I like to think of myself as a serious writer. Not like I’m serious about writing but that I write serious stuff. My subject mater is profound. I think deep thoughts like Jack Handy, have political opinions like Bill Maher, ponder the depths of the human condition like Jonathon Kozol. And when I consider my writing career, I always imagined tomes of philosophical weight streaming from my keyboard. I thought I would be crating literary expeditions into my nightmares or rollercoaster rides of suspense, not comedic hijinks or I’d-have-gotten-away-with-it-if-it-wasn’t-for-you-meddling-kids nonsense.
But that’s not who I am. Not entirely.
Truth is, as serious a writer as I like to think I am, I’m also the guy who knows he’s going to hell for laughing at a handicapped hockey game. Go back, read it again. I’ll wait. Yes, I said handicapped floor hockey. Wheelchairs and people with that one heel a little thicker than the other. Funniest shit I’ve ever seen. Seeing people fall will leave me convulsing in laughter but watching a movie where the dog dies makes me cry. I’ve found outrage at the antics of the Cincinnati Police department, pride at my president shutting up his critics, grief when two of my friends lost their own close friends.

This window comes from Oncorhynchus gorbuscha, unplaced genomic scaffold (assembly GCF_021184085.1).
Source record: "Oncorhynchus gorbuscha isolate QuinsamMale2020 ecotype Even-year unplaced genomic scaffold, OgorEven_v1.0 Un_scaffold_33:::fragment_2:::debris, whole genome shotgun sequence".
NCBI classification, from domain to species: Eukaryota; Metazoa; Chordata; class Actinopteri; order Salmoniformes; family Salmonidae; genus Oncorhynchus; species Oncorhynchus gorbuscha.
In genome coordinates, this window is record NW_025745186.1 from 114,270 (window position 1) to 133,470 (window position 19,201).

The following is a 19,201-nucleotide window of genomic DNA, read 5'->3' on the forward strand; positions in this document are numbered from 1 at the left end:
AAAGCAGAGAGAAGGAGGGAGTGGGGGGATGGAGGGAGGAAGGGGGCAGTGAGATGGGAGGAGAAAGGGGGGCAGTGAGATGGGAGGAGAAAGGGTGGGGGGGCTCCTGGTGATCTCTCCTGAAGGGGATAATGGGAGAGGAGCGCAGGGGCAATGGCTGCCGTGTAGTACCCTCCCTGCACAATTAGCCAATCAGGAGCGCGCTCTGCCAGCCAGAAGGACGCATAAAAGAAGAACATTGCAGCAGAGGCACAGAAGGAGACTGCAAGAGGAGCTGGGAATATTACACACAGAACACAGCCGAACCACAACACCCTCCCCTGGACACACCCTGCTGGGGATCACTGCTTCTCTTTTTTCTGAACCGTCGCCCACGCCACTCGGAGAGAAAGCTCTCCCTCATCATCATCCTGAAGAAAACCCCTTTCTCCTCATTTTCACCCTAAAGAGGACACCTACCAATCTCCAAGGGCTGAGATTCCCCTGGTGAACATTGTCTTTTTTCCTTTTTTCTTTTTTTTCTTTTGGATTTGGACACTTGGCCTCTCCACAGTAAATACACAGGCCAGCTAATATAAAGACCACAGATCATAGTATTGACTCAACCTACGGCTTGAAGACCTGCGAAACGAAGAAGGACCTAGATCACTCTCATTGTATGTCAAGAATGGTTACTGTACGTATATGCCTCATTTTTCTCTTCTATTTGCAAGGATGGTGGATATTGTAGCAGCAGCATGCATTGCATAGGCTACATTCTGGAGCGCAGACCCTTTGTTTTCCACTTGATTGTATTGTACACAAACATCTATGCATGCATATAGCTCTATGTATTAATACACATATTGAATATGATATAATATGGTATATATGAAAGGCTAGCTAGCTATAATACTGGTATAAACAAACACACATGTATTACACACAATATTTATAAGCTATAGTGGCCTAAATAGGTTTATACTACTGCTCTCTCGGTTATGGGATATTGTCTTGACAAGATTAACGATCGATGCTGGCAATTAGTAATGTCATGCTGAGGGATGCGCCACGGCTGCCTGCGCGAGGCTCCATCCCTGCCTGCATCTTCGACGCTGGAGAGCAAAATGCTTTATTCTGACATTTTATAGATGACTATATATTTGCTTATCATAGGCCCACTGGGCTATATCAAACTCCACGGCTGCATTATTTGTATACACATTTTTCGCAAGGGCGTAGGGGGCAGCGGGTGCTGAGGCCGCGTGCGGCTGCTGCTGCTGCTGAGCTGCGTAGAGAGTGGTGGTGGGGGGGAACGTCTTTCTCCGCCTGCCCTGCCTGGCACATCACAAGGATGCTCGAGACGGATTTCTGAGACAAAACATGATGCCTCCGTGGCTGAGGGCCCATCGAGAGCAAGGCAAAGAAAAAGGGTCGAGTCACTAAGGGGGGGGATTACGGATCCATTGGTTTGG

I’ve never intentionally written a funny thing in my life but you guys—you magnificent people who participate and share in this little journey of mine—you all are quick to let me know what works and what doesn’t. You loved DMFRH because you could relate (or you have one down the hall or on your job). Or Hello Kitty because that shit happens to all of us. Or Shit or Get Off the Pot because sometimes we all need a swift kick in the ass to get moving. You let me know what touches you.
The larger literary community likes to put us in buckets, in little bubbles of stories and authors. The entire apparatus segments us as authors and readers, separating us in the name of efficiency, marketing and profits. Horror has a section in every bookstore and library. African-American literature earns half a shelf off to the side, or a table in the front during February. You have to wade through the Self-Help section and listening to all those titles tell you how much you suck before getting to the kids section. We are taught to think in categories and silos, in metatags and keywords.
You all have taught me that the human condition is all-encompassing, not broken apart. It is a cohesive, consummate process, one that envelopes fear and joy and pride and failure. We are not silos and categories and metadata. We are individuals who find horrible things humorous, who get embarrassed by medical terms to describe our body parts, who sometimes don’t fit inside our own skins.
For me, it’s about being the writer I am, being the man I am. Being the person I am. Embracing the components of my psyche and personality—including accepting that the wholly inappropriate is funny to me—and folding that into my words. You all have forced me to redefine who I thought I was as a writer.
Thank you for that.